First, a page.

5 Scenarios For Which Telemedicine Makes Sense

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Telemedicine booming during the COVID pandemic was a good thing born out of necessity. With the pandemic now hopefully in the rear-view mirror, there is a temptation to let telemedicine fall by the wayside. That would be a mistake. We have discovered that technology can effectively facilitate remote healthcare delivery when used properly. To throw it away would be a monumental waste of resources.

Assuming we keep telemedicine as an option, what is the best way to use it? That depends on specialty and patient need. There are too many variables to come up with a black-and-white formula. However, creating some sample scenarios – much the same way digital marketers develop customer personas – would go a long way toward answering the question.

Below are five scenarios for which telemedicine makes sense. They are offered by CSI Health, a San Antonio, Texas company that designs and builds telemedicine kiosks, portable telehealth kits, and complete telehealth clinics.

1. Routine Primary Care

The first scenario involves a family in need of routine primary care. Johnny has the sniffles and Mary’s next well-child visit is coming up quickly. Mom can get both taken care of in a single telehealth visit right from her own home. She doesn’t have to take time off from work or spend time in the car driving to and from the doctor’s office.

Because so much of primary care revolves around doctor-patient conversations rather than hard diagnostics, many visits do not have to be in-person. Video chat works just fine.

2. Follow-Up Visits

Next up is a middle-aged patient dealing with a chronic illness. After her last visit, the doctor wanted to schedule a follow-up to discuss how her new prescription is working. In this case, taking two hours out of her day to visit in-person doesn’t seem to make sense. Follow-up can be just as easily conducted via a telemedicine solution.

3. Discussing Test and Lab Results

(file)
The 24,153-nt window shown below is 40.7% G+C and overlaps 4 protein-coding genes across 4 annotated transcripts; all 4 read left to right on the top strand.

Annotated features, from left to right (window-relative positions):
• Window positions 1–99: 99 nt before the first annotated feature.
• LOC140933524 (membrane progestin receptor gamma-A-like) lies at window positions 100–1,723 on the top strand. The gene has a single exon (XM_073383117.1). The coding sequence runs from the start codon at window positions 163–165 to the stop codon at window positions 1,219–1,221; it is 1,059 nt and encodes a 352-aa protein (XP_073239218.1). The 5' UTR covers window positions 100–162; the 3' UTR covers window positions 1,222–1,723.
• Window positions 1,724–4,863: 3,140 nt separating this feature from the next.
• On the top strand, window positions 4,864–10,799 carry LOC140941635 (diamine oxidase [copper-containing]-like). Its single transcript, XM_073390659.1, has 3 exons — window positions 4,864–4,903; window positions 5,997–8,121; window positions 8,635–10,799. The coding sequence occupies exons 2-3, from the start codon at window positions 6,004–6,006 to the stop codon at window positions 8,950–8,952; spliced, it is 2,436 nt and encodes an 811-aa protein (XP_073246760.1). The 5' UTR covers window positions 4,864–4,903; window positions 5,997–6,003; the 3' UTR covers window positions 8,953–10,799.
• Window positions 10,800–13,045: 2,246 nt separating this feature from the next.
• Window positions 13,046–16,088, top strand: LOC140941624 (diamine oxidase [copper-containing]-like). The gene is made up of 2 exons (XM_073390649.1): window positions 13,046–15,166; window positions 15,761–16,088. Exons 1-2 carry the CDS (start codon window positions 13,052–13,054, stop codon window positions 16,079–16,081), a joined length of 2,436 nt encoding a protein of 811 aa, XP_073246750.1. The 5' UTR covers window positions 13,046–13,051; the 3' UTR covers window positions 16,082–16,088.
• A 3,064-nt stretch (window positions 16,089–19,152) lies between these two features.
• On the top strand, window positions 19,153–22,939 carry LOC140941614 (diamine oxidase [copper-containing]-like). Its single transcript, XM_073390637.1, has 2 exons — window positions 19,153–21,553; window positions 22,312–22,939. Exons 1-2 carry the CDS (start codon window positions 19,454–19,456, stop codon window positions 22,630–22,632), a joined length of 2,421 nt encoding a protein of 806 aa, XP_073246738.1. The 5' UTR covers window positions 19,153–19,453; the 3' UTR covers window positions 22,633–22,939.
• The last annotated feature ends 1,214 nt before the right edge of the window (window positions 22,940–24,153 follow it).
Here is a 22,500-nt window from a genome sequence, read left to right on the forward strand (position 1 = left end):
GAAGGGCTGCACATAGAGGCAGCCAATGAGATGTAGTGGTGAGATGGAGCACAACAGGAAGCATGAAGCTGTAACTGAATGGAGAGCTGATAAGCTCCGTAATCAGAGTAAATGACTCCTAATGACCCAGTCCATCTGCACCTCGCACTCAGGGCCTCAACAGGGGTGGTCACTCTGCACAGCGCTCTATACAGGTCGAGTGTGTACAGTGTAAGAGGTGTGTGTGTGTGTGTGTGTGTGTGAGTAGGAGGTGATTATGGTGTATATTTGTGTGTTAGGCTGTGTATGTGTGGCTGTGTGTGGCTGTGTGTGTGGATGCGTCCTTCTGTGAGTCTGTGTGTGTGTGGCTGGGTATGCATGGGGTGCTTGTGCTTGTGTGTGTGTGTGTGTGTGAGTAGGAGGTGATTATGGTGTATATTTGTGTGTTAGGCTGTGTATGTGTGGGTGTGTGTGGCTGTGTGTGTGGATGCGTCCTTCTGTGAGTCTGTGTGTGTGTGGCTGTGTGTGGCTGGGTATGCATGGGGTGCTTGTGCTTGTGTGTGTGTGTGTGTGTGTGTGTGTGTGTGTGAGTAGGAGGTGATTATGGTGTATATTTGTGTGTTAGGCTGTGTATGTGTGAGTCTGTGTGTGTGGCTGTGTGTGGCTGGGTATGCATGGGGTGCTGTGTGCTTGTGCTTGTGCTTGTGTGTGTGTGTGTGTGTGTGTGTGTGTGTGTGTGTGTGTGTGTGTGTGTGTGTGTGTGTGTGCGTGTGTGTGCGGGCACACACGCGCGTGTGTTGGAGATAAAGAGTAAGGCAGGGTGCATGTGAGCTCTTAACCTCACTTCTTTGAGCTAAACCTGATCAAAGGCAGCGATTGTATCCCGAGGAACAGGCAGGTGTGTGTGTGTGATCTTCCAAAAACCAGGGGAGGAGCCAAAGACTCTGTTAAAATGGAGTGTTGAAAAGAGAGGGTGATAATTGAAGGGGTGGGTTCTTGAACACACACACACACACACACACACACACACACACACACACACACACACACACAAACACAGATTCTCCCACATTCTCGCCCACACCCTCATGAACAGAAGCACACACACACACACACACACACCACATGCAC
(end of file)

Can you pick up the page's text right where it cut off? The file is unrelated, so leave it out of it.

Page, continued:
Edwin’s doctor asked to see him in order to discuss his latest test and lab results. Again, unless there is a diagnostic need for an in-office visit, telemedicine should work just as well. The one exception here might be the need to deliver bad news. Edwin and his doctor might prefer to have the conversation in-person.

4. Annual Physicals

The annual physical is non-negotiable to Karen. Even if she has no other needs, she visits the doctor at least once a year in order to get a benchmark on her health. This is yet another scenario for which telemedicine works very well. However, it works better when diagnostics are involved.

This would be the ideal situation for a patient to make use of a remote healthcare kiosk with built-in diagnostics. Despite seeing the patient remotely, the doctor still has access to crucial data like heart rate, blood pressure, etc.

5. Administrative Visits

Last but not least are administrative visits. A good example would be a disabled patient looking to renew his accessible parking placard. He needs his doctor’s signature on the DMV form but because his disability is permanent, there is no need to be examined yet again. Doctor and patient can consult over video chat while the form can be transferred electronically.

Modern telemedicine solutions can be anything from simple blood pressure kiosks to complete remote conics with full diagnostic capabilities. Needless to say, there are plenty of scenarios for which telemedicine makes sense. In some cases, it is the best option possible. Here is hoping the U.S. healthcare industry values telemedicine enough to not let it go by the wayside in the post-pandemic future.

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